And speaking of that, it turns out that Hubbert's insight also applies to this year's crop of Republican presidential candidates. What's more, we can put this all in handy chart format — and thanks to modern technology we can do it much more colorfully than Hubbert could. Using RCP's poll average as a foundation, all the various GOP peaks are documented below. Based on this, I project that Newt Gingrich has about two weeks left before his excessive verbal extraction rate depletes his reserves of grandiose nonsense and his moment in the sun is over.

An Assembly member in Wisconsin is the latest anti-abortion lawmaker to introduce a "personhood" measure, which would define human life as beginning at the unification of a sperm and egg.

Assembly Joint Resolution 77, introduced on Thursday, amends the state constitution to strike the word "born" from the line of the constitution declaring that "All people are born equally free and independent, and have certain inherent rights; among these are life, liberty and the pursuit of happiness." The measure also adds the line, "As applied to the right to life, the terms 'people' and 'person' shall apply to every human being at any stage of development."

Even though Mississippi voters overwhelmingly rejected this kind of measure last week, anti-abortion lawmakers in Georgia and a number of other states want to try passing it as well.

The bill's lead sponsor is Republican Andre Jacque. Abortion is a top issue for Jacque, and something he was active on as president of the Pro-Life Action League as a student at the University of Wisconsin in the early 2000s. In the Assembly, he's also championed a measure to honor so-called "crisis pregnancy centers" and defund Planned Parenthood in the state. He lists previous memberships in Pro-Life Wisconsin and Wisconsin Right to Life on his official bio.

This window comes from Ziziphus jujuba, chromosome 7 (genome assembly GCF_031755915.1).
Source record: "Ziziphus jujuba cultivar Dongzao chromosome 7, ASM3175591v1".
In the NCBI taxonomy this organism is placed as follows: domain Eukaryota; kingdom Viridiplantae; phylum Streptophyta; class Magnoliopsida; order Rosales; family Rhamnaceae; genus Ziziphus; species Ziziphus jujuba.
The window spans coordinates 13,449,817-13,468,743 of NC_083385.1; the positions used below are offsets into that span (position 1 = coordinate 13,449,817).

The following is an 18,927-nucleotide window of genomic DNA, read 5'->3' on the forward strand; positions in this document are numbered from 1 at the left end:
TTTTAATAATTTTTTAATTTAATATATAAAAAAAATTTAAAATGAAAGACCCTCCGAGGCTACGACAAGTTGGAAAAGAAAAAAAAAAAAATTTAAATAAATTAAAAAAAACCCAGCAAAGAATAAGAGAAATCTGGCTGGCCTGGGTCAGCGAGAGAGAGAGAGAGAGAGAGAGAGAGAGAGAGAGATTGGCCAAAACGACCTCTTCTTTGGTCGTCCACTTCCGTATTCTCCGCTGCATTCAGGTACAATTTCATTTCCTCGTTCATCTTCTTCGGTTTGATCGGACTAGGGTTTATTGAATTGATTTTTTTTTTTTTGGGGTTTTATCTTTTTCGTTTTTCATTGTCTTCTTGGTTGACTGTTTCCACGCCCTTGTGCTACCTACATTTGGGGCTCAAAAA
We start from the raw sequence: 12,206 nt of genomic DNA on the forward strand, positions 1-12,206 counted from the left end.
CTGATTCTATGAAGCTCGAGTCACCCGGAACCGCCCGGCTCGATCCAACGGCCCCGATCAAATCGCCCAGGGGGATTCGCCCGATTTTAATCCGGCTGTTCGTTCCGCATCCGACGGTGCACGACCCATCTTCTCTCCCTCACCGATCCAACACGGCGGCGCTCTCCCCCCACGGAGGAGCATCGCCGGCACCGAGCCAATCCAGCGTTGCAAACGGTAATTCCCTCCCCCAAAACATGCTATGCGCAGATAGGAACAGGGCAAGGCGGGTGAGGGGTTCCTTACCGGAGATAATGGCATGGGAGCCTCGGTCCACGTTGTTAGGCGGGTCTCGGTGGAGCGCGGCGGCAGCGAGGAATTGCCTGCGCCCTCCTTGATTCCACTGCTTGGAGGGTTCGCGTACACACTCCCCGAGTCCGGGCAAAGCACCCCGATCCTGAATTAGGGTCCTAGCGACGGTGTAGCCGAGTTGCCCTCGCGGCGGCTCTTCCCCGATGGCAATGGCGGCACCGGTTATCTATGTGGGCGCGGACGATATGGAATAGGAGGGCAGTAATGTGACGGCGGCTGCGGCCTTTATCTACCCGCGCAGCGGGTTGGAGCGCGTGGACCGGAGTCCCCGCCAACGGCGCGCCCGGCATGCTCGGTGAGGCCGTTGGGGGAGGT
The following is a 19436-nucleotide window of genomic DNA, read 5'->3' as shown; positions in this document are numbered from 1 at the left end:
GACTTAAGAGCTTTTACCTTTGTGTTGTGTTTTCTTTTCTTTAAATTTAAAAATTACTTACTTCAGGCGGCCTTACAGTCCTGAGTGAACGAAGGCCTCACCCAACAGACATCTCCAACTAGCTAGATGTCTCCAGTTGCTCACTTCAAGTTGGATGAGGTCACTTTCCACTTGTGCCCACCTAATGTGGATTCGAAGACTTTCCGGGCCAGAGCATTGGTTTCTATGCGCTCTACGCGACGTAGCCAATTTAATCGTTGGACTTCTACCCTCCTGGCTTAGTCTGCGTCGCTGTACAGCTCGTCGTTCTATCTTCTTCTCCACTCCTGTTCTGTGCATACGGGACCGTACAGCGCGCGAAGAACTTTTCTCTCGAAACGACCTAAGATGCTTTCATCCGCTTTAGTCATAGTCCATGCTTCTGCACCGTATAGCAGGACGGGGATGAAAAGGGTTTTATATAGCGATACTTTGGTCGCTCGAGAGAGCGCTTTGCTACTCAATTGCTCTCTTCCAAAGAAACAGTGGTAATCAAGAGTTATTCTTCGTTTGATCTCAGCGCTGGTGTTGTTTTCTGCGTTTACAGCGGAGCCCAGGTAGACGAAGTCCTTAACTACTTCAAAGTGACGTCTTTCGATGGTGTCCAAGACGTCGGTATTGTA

"It's actually a flaw in our current constitution where you have to be born in order to access inalienable rights to life, liberty, and the pursuit of happiness," Jacque argues.

GOP presidential candidate Newt Gingrich thinks Rep. Barney Frank (D-Mass.) should be thrown in jail. The feeling's mutual.

To date, the one-liner of the 2012 presidential campaign belongs to Rep. Barney Frank (D-Mass.), who in an interview with Chris Matthews on Thursday, said of Newt Gingrich's consulting company, "'Frankly, I thought the 'Gingrich Group' were his wives." (Gingrich has been married three times—zing!)

Frank rarely needs an excuse to pop off, and Gingrich has given him plenty in recent months. At a debate in October, for instance, the former House speaker called for Frank and former Sen. Chris Dodd (D-Conn.) to be thrown in jail for their ties to the mortgage industry, which is not the kind of charge you just casually throw out.

So, what's at the root of the Gingrich-Frank hate-fest? 

It depends on who you ask. Frank's explanation speaks to an underlying criticism of the former Speaker: "I despise Gingrich because of the negative effect he has had on American politics." As he told Mother Jones in 1995, he thinks Gingrich is a phony intellectual driven only by a lust for power: "That's why he says so many wrong things: He doesn't know a lot about substance. He half-reads some future-oriented books and out of that comes a gabble that's not terribly coherent." Boom.

Henry Kissinger.

Basically, here's Henry Kissinger doing his best Larry David.

The AP reports, based on recently released State Department documents from late 1972: